The upfronts are happening this week, which means the major broadcast television networks are trotting out their shiniest, new toys of the 2013-14 season. (More on the actual shows and my summative observations later this week.) The networks are also using this time to proclaim all the ways they’re integrating social and digital technologies.
Opening reel of Fox upfront is digital pros talking about TV and social with showrunner comments from JJ Abrams, James Brooks & @mindykaling
— Diane Gordon (@thesurfreport) May 13, 2013
ABC to Live-Stream Its Shows via App
ABC touting its live-TV-streaming mobile app, which is both a good idea and why-isn’t-everyone-already-doing-this? idea #upfronts
— James Poniewozik (@poniewozik) May 14, 2013
I’m thrilled that television networks are finally addressing and prioritizing digital initiatives and platforms on a wide scale. But there needs to be solid strategy behind those initiatives. The past forty-eight hours have produced two examples of digital integration — one brilliant, one bad.
Here’s an example of what not to do with social media: NBC’s Fall Sweeps Twitter Contest.
The gist? From May 13 thru June 13, follow the Twitter accounts of NBC’s six new shows. Each new Twitter handle that you follow is an entry into the sweepstakes, in which ONE person (and a guest) wins two trips — one to L.A. to attend a final taping of Jay Leno and one to New York to attend a premiere taping of Jimmy Fallon.
This is a deeply flawed social campaign. It is a lazy attempt to accumulate several thousand followers for its newest shows slated for fall, while offering a low probability of reward. When participants don’t win, they can simply unfollow the show accounts. There’s nothing really keeping them there. The aim of social is to build and foster authentic relationships. It shouldn’t be based upon large numbers of followers or fans, especially when those followers are encouraged to follow for the sake of a nigh-impossible prize. Not to mention, the Twitter handles aren’t even hyperlinked on NBC’s website. How does this encourage people to even explore the shows on social?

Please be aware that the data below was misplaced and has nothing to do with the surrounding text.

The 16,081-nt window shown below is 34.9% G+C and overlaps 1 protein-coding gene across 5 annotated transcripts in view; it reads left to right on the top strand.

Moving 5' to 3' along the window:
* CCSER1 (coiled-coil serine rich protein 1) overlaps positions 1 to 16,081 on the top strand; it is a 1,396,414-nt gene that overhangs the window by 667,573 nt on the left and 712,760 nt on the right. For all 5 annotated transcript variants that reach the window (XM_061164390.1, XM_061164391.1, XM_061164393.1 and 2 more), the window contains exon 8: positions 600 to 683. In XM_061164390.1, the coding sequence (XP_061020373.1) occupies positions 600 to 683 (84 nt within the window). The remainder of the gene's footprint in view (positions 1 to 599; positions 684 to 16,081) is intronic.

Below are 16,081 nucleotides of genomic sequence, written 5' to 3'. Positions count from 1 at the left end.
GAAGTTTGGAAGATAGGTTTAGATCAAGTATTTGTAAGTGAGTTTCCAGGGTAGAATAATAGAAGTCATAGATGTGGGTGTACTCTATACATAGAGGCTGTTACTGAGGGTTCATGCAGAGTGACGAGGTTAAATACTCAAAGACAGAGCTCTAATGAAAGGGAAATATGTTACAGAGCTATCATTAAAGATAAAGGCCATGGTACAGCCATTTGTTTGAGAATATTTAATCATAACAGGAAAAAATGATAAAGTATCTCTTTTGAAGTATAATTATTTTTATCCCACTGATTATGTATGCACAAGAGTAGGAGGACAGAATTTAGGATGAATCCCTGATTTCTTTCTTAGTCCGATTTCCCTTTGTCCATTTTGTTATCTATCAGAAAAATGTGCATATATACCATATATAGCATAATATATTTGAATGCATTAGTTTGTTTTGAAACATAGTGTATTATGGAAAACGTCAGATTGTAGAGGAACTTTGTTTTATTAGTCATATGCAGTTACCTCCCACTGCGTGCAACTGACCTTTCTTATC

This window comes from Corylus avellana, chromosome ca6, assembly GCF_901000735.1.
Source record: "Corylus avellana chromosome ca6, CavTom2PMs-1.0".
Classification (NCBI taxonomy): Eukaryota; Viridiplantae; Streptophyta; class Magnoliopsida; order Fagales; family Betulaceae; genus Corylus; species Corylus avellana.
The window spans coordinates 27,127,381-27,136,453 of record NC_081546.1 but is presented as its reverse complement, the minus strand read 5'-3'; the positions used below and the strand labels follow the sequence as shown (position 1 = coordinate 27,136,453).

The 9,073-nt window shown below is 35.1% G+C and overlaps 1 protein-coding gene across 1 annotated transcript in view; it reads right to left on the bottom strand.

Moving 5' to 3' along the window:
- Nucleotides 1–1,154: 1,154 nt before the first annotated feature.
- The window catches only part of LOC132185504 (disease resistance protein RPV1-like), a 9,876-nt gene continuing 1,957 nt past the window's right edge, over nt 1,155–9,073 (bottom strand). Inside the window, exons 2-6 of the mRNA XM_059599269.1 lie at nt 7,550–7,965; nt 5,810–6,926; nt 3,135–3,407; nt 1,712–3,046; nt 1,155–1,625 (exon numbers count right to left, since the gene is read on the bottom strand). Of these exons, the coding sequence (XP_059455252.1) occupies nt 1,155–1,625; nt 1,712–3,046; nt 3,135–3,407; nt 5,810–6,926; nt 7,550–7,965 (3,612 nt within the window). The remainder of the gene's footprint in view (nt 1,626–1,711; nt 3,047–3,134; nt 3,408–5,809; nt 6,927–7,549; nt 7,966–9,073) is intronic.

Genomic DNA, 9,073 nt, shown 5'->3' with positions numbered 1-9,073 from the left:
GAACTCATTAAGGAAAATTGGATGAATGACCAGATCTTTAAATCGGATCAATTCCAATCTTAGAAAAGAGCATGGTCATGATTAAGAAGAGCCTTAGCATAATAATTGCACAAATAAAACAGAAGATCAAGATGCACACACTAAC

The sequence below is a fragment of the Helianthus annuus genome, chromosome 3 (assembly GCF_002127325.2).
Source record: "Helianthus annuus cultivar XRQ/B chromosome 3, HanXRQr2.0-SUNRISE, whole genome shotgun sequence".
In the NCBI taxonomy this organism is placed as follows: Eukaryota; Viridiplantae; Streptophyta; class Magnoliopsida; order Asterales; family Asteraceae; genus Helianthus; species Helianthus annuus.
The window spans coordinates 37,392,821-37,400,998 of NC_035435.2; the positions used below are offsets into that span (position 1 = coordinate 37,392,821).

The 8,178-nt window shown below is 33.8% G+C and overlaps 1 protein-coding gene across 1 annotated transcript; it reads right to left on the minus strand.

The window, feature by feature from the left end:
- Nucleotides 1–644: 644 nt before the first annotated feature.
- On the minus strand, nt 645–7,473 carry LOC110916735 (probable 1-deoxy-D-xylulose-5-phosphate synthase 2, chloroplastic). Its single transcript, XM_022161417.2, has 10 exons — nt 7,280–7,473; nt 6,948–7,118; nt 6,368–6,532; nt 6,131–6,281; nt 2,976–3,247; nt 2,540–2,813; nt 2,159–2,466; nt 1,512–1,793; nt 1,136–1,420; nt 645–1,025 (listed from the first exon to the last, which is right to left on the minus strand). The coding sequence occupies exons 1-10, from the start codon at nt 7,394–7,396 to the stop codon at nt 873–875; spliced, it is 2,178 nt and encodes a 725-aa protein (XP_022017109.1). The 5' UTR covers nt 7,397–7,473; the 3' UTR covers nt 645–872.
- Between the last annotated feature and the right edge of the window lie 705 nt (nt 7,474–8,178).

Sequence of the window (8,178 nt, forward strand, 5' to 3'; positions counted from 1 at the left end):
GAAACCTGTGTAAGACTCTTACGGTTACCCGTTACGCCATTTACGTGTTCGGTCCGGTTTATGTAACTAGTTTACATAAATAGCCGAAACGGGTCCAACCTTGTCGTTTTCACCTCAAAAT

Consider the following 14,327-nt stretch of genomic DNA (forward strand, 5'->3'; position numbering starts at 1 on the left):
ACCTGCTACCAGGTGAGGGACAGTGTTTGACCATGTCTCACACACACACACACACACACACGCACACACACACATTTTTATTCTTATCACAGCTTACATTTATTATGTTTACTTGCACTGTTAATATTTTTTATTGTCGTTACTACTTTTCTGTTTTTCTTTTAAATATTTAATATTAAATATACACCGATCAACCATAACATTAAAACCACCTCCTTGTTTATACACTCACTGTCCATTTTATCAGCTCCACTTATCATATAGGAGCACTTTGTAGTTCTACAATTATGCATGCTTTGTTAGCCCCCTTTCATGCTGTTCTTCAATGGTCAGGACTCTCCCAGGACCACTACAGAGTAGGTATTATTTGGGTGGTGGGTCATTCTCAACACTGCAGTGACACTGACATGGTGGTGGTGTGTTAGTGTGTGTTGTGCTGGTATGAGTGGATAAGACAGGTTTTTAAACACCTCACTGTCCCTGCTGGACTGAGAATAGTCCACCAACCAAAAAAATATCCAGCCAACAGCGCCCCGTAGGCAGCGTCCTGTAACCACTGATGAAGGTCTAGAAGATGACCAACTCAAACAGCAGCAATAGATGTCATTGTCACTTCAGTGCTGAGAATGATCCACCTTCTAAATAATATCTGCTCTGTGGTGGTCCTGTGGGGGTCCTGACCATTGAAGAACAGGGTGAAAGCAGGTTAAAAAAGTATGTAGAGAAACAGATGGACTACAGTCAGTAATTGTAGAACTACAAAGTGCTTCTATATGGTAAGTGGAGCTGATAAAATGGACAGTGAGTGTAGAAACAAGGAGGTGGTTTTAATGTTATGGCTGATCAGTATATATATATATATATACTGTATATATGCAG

Now here is an example of brilliant social promotion:
This latest poster for Hunger Games: Catching Fire continues with the portrait-esque Capitol Couture posters it released in March. It’s gorgeous. Sumptuous. The “painting” evokes emotion. It was shared on the official Hunger Games Instagram account, which links to a website that’s part of the transmedia juggernaut The Hunger Games Network. Check out the number of likes on the Instagram photo: 14.9 thousand, as of this posting.
Are fans winning anything by liking the new poster? No. But the poster sustains and furthers the excitement and buzz surrounding the film’s November release. What’s more: these pieces of content are shareable. Spreadable. Fans want to share the artwork, updates, posters and trailers with their social networks. Their enthusiasm is fierce and energetic and contagious. The creative minds behind this brand storytelling (Ignition Creative) are creating an experience piece by piece. And through that experience — of giving fans shareable, exciting content over an extended period of time — fans are developing a relationship with a film they haven’t even seen yet. Their connection to the franchise and the overarching Hunger Games story is deepening. Once that emotional, relational connection has been made, fans’ loyalty strengthens.
Obviously a television show and film operate differently, and they have very different financial models undergirding them. However the core concept remains the same. Create excellent, shareable content. Connect with fans where they’re at, whether it’s Twitter or Facebook or Tumblr. And build relationships with your viewers. Create experiences for them. Not experiences hinged upon a sweepstakes. Digital, multi-layered, two-way interactive experiences that deepen the connection between viewer and show. Viewer and writers. Viewer and story.
That’s the direction television needs to go.
Photo from slider: Chicago Architecture Today via Flickr, Creative Commons License